About the Retina
An essential part of a comprehensive eye examination is a detailed examination of the retina through a dilated pupil. The retina is a delicate, intricate lining of the inside of the eye that contains the rods and cones, complex cells that receive light and connect to nerve cells that transmit the visual signals through the optic nerve to the brain to form visual images. The retina consists of many layers and is supplied by a complex system of arteries, veins, and tiny high-speed capillaries. Damage to these delicate structures from trauma, hereditary or age-related degeneration, medical conditions such as diabetes and high blood pressure, toxic medications, inflammation, and more can result in permanent visual loss if not detected and treated early.
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Examining the Retina
In-depth examination of the retina includes direct and indirect ophthalmoscopy and diagnostic imaging such as OCT (optical coherence tomography) and digital fundus photography.
Common conditions that Dr. Held will monitor include macular degeneration, epiretinal membranes, retinal vascular disease, diabetic retinopathy, and lattice degeneration.
The central focal point of the retina is the macula that contains sophisticated cells that allow you to see color and detail vision. Macular degeneration is the leading cause of severe, permanent vision loss in people over 60. A yearly comprehensive exam allows early diagnosis and treatment of retinal and macular disease.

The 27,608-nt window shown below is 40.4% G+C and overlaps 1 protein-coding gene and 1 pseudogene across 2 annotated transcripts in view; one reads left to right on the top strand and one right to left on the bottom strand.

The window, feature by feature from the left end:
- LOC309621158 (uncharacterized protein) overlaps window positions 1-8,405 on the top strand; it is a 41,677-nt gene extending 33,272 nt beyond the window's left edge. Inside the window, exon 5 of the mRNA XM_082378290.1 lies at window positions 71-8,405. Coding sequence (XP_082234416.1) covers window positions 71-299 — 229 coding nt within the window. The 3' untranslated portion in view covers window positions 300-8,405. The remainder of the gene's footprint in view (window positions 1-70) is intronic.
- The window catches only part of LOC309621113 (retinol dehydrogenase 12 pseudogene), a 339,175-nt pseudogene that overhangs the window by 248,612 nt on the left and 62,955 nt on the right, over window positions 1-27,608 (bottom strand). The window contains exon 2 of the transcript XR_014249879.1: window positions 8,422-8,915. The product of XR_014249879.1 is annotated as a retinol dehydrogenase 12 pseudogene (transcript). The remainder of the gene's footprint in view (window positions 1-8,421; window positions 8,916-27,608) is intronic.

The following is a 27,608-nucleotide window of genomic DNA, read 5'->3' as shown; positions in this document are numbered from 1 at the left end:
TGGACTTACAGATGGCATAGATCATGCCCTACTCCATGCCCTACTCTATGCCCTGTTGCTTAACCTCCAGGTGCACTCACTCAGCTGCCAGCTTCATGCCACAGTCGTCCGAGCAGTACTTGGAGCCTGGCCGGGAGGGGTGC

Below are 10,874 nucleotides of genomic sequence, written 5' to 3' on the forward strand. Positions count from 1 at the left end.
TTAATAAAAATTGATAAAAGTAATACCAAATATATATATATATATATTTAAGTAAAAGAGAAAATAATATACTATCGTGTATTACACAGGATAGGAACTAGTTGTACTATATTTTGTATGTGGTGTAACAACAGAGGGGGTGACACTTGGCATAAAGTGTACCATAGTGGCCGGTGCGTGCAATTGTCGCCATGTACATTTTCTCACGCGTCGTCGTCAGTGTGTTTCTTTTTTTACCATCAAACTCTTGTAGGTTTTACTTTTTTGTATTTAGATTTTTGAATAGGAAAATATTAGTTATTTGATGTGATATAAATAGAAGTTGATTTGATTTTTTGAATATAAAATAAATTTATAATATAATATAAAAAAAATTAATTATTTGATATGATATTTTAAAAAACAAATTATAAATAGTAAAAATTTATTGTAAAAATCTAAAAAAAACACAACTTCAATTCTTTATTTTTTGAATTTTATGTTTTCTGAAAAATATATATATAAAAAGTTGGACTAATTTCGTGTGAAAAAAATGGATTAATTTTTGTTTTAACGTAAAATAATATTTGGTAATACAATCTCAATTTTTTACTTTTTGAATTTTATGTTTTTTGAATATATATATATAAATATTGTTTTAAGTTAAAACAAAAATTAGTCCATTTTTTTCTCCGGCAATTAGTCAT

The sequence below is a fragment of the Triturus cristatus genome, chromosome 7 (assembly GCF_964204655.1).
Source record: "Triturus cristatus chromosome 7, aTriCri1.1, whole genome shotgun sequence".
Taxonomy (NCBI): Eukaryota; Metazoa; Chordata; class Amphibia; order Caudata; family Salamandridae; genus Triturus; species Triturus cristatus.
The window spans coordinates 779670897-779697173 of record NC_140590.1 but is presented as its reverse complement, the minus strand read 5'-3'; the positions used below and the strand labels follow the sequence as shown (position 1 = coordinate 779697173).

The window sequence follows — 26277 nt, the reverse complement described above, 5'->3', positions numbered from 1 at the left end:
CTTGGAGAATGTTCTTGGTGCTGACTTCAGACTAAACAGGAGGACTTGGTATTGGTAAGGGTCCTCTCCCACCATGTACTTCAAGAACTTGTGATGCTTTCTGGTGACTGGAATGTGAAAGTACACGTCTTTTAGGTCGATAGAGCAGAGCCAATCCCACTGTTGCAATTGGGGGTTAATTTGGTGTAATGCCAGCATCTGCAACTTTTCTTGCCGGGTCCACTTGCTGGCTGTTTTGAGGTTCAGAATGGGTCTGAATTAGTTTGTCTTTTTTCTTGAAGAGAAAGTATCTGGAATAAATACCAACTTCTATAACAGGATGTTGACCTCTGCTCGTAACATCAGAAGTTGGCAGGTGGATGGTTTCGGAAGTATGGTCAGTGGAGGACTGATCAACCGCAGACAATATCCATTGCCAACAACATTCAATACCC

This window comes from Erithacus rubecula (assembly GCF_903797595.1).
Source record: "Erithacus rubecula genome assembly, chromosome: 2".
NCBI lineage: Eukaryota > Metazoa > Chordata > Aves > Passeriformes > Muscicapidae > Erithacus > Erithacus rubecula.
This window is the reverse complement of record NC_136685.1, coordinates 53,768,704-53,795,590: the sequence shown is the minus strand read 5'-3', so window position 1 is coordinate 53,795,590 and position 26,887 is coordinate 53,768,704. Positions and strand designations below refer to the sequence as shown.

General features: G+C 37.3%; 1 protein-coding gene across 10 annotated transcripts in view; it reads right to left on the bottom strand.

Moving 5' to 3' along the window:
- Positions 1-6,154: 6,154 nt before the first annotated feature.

Treating And Diagnosing Conditions Affecting the Retina
Patients between the ages of 55 and 65 will commonly experience symptoms of flashes and floaters. These symptoms could result from tears in the retina, bleeding into the vitreous gel of the eye from diabetic retinopathy, or even inflammation from a systemic disease. Patients who develop flashes and floaters should call the office for an urgent retinal examination.
A thorough examination of the retina includes a detailed examination of the optic nerve. The optic nerve transmits the information from the retina to the visual pathways in the brain. Damage to the optic nerves from diseases such as multiple sclerosis or abnormalities in the brain such as pituitary tumors and stroke can result in vision loss if not diagnosed and treated early.
Formal testing of the peripheral visual field is important when evaluating the optic nerves and neurologic disease as well as glaucoma.
Patients over 60 should have a yearly dilated examination of the retina.